The most pressured shot any operator will attempt involves taking out a threat that is using a hostage as a shield. Snipers practice these shots repeatedly, but shooting small groups on static targets at the range is not realistic training.

Unpredictable movement of both the target and the friendly is essential for recreating a live-fire event.



Challenge Targets’ Extreme Hostage Target (EHT) provides a system where the “suspect” moves side to side behind a static “hostage” or, by upgrading the system, both the hostage and suspect move. The upgraded system can also be configured to show two suspects moving behind a static hostage. The hostage target can also be replaced with a user-supplied prop that simulates cover (e.g., a brick wall or a door with a window) from behind which each of the two threats pop out unpredictably. This element adds realism and forces the trainees to use their best decision-making skills.



Challenge Targets sells silhouette-cut cardboard hostage and suspect targets, and the system accepts standard IPSC and IDPA cardboard targets. First responders to hostage situations may not be tactical teams, so patrol officers can use the EHT with handguns, shotguns or patrol rifles. These non-specialized officers need to understand their capabilities and the limits of their equipment when more extreme situations present themselves. For instance, officers need to understand the factors that necessitate when to switch from buckshot to slugs and what firing positions are needed when delivering a less rapid but critically accurate shot.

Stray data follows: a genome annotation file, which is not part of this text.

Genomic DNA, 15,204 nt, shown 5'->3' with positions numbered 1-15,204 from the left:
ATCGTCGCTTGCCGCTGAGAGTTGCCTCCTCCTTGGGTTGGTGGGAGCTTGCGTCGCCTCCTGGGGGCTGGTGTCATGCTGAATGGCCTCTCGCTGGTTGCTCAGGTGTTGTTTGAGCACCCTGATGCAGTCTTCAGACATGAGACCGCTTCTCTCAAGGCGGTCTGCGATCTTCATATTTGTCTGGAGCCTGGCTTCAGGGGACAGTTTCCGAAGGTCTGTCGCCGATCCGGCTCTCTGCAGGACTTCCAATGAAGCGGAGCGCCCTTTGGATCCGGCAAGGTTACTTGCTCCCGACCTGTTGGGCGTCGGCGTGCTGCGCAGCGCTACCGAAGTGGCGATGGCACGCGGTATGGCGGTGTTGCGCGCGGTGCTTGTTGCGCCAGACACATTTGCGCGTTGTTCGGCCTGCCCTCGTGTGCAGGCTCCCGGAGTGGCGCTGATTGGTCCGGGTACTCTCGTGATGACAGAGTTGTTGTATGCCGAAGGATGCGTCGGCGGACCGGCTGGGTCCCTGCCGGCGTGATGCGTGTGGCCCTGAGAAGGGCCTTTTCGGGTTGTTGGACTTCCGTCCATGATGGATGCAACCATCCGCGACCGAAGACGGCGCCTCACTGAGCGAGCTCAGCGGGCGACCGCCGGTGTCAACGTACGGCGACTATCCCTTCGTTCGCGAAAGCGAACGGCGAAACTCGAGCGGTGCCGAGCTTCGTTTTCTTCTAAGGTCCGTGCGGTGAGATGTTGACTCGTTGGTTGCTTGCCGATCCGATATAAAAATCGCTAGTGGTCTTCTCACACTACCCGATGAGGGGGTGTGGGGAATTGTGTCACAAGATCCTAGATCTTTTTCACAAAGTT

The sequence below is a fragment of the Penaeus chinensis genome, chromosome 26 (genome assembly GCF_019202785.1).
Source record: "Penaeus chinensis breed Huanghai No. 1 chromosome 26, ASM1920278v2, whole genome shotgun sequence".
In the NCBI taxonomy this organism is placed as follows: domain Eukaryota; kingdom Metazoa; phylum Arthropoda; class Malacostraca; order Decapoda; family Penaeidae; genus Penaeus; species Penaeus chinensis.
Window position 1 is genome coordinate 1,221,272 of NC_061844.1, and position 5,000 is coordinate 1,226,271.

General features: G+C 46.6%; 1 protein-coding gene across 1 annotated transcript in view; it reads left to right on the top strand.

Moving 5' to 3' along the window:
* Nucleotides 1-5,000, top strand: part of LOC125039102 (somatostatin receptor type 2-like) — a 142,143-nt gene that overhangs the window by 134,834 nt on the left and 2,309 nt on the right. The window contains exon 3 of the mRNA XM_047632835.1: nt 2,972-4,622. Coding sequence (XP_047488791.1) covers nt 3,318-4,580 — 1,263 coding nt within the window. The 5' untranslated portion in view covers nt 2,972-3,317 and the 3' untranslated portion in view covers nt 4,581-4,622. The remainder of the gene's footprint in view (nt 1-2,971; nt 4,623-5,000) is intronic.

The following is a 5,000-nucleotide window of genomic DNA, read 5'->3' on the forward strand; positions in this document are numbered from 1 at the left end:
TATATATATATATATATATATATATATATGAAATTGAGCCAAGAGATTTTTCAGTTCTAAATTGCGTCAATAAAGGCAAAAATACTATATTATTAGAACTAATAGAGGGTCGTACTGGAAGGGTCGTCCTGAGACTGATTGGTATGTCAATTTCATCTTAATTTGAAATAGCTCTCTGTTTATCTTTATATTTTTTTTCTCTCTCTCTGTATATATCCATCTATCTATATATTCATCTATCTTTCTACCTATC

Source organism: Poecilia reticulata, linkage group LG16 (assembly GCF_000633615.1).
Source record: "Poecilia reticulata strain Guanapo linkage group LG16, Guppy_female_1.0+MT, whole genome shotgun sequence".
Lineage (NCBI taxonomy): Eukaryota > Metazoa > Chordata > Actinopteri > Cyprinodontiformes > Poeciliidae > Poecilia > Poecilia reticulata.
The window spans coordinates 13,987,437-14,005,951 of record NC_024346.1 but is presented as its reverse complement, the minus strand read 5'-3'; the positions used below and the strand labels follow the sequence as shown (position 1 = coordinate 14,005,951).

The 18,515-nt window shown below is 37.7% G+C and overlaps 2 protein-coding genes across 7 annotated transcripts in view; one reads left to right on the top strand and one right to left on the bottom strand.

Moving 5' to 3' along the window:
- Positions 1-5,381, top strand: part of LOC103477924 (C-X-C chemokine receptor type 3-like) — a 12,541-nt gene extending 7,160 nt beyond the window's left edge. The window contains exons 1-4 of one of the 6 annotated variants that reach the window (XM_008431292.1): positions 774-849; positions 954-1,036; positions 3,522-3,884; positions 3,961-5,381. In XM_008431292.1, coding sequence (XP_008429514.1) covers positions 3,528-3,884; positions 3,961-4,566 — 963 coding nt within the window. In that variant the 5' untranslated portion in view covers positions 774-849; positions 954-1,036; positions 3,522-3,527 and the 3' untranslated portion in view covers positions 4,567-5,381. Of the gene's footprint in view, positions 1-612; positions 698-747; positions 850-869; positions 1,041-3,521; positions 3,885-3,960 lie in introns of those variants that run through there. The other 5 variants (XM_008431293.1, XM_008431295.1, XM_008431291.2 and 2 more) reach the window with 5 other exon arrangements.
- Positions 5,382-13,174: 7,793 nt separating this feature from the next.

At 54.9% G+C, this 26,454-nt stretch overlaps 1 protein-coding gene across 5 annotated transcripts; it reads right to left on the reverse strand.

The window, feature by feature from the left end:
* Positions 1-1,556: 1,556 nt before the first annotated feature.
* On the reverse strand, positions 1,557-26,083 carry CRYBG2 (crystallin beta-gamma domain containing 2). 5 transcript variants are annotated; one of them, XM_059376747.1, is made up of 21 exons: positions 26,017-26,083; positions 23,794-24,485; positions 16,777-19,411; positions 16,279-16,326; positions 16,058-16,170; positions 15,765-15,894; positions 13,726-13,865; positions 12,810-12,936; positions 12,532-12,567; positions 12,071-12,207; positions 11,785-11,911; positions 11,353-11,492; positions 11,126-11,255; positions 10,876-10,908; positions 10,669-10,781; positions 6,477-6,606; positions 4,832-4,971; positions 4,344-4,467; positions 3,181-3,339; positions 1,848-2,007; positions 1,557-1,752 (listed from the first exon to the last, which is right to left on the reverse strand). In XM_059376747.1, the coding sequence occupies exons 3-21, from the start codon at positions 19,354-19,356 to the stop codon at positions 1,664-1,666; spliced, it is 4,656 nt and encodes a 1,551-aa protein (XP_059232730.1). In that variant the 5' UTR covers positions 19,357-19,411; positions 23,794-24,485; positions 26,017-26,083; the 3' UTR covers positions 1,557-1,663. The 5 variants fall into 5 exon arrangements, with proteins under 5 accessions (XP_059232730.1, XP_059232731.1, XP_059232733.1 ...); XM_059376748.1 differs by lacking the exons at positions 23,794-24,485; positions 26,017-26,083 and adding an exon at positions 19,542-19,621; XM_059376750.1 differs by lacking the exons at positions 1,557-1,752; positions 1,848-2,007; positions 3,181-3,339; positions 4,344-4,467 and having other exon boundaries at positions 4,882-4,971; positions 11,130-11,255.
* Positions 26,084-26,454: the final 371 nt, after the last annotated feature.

Using realistic moving targets instead of traditional static targets for law enforcement training goes beyond the objective of increasing officer survivability. It also is legally defensible should the department be accused of inadequately training its officers. In both Oklahoma City v. Tuttle and Popow v. City of Margate, the courts held that for firearms training to be adequate, moving targets and decision-making (shoot/don’t-shoot) should be incorporated into training as well as other factors such as low-light situations.



The EHT is a simple system that requires little adjustment or maintenance once it is set up. Target movement is activated by the wind or via a rope by the instructor, so electric or pneumatic power is not required, which makes where and how the target can be used much more flexible. All that is required for setting up the EHT is a surface that is close to level.

The target moves laterally to the shooter, realistically simulating a threat bobbing out from behind a hostage. Targets are mounted above a steel rocker mechanism that rocks back and forth on tracks. Activation is from the wind blowing a cardboard strip that acts as a sail stapled to the rear of the target or from initially pulling a cord and letting the rocker and counterbalance take over. Challenge Targets advises that movement requires at least a 3-mph wind.

The target is exposed for two to five seconds depending on the wind or rope pull. Because the goal is realistic movement, making the hostage and suspect targets move unpredictability will enhance the training experience.

For more information on the Extreme Hostage Target, visit or call 800-859-5841.

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